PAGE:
Imam Ali Bin Abi Taleb and Negotiations Dr. Saeb Erekat), part three

Imam Ali Bin Abi Taleb and Negotiations Dr. Saeb Erekat), part three

The elements of negotiations in the “Islamic” tradition
The influence of Prophet Muhammad (peace be upon him) on Imama Ali’s thoughts on negotiations
The rules and principles of negotiations for Imam ‘Alī ibn Abī Ṭālib derive from the verses of the Holy Qur’an and the sayings (hadīth) of the Prophet Muhammad (hereafter referred to as Prophet Muhammad, the Great Prophet, or the Messenger of Allah). Allah says, “There shall be no compulsion in [acceptance of] the religion.”25 “Invite to the way of your Lord with wisdom and good instruction, and argue with them in a way that is best. Indeed, your Lord is most knowing of who has strayed from His way, and He is most knowing of who is [rightly] guided.”26 “And do not argue with the People of the Scripture except in a way that is best.”27 “Indeed, those who dispute concerning the signs of Allah without [any] authority having come to them - there is not within their breasts except pride, [the extent of] which they cannot reach.”28
‘Alī was schooled in Islam from childhood and his model was the Prophet Muhammad. He did not worship idols and was among the first to respond to the call of the Prophet. He was only ten years old when he made the shahada declaration (that there is no God but Allah and that Muhammad is the Messenger of Allah).
When the Prophet migrated from Mecca to Medina (known as the hijrah), he left all the money entrusted to him by the people with ‘Alī to return it to its rightful owners. At one point, ‘Alī was in bed and infidels came to him, brandishing their swords, seeking to kill him and shed his blood. But ‘Alī remained calm; he neither panicked nor tried to escape. Later the Imam followed the Prophet to Medina and the Prophet declared, “‘Alī ibn Abī Ṭālib loves Allah and His Messenger, and Allah and His Messenger love ‘Alī ibn Abī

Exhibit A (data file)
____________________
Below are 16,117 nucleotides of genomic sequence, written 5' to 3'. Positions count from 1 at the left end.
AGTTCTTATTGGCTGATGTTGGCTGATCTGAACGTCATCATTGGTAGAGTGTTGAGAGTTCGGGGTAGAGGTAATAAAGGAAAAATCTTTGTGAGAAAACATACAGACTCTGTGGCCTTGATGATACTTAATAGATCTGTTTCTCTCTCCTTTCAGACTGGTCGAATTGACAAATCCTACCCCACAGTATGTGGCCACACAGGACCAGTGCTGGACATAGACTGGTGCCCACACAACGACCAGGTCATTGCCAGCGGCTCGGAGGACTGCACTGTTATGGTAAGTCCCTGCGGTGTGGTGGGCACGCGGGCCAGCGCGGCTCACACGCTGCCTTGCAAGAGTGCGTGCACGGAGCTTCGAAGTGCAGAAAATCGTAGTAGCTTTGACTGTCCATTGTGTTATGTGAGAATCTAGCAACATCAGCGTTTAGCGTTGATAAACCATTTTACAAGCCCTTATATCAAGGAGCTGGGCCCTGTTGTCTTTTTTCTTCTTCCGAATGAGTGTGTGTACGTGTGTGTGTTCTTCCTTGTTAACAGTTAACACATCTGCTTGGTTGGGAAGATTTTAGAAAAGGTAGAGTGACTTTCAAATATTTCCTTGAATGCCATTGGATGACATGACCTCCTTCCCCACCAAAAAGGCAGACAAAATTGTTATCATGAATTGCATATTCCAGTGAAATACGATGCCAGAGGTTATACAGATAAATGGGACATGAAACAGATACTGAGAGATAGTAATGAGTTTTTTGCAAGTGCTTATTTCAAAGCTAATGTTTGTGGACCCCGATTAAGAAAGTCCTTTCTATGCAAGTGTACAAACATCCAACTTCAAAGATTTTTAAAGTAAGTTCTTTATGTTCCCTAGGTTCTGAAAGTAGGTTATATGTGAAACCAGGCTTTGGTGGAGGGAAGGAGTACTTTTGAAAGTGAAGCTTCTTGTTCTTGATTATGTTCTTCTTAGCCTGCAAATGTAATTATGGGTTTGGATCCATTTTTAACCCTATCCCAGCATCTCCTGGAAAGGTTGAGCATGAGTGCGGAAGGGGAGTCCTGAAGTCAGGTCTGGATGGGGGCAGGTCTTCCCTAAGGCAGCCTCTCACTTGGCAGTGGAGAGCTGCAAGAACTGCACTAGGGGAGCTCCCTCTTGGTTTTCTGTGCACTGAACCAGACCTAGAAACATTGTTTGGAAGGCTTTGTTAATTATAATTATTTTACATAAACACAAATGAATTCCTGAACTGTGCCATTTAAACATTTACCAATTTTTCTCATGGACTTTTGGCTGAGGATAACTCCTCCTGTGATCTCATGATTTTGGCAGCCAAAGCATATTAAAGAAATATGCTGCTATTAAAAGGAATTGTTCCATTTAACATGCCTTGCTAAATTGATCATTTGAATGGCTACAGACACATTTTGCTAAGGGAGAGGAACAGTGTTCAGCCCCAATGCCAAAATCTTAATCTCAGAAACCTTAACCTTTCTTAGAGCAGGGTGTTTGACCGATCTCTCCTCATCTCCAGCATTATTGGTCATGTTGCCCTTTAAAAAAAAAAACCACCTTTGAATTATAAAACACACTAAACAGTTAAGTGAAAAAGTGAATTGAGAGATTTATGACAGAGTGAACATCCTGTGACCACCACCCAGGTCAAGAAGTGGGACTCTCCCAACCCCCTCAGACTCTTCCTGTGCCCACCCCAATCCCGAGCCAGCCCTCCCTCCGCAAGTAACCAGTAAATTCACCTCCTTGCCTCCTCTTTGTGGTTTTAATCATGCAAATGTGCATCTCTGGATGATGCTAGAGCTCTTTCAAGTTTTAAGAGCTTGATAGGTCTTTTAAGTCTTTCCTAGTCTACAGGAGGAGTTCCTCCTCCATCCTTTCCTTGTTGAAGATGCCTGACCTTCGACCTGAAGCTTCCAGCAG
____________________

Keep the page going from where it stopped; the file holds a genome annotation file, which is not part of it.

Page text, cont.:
25 The Holy Qur’an. Surat Al-Baqarah, verse 256.
26 The Holy Qur’an. Surat Al-Nahl, verse 125.
27 The Holy Qur’an. Surat Al-Ankabut, verse 46.
28 The Holy Qur’an. Surat Ghafir, verse 56.

Ṭālib.” On another occasion, the Prophet gave ‘Alī the banner to go and meet the Jewish Chieftain, Marhab, during the siege of Khaybar in 629 C.E.
‘Alī was taught in the school of the Prophet. When the call to Islam began, Muhammad was not wealthy and was not a man of power or position. The interests of Quraish contradicted the call of the Prophet, who was trying to make his way through negotiations, sound argument and logic. These were the pillars that ‘Alī learned from the Prophet and his other companions. ‘Alī learned patience and humility from Muhammad, and not to argue boisterously or boastfully. These issues were thoroughly described by Imam Abū Ḥāmid Al- Ghazālī in his book ihya’ ‘ulūm al-dīn (The Revival of Religious Sciences). In the introduction, the author states: “Discussion that is set for the purpose of prevailing and confutation, revealing virtue and honor, ranting at people, showing off and competing with people, appealing to people and soliciting their satisfaction, is the fountain of all behavior disparaged by God and praised by His enemy the devil.”29
Imam ‘Alī and other companions of the Prophet Muhammad learned that negotiations are not a match or competition; neither are they designed to have winners and losers. They learned that negotiations are not founded on a zero sum game, but that they are sharīʿah provisions.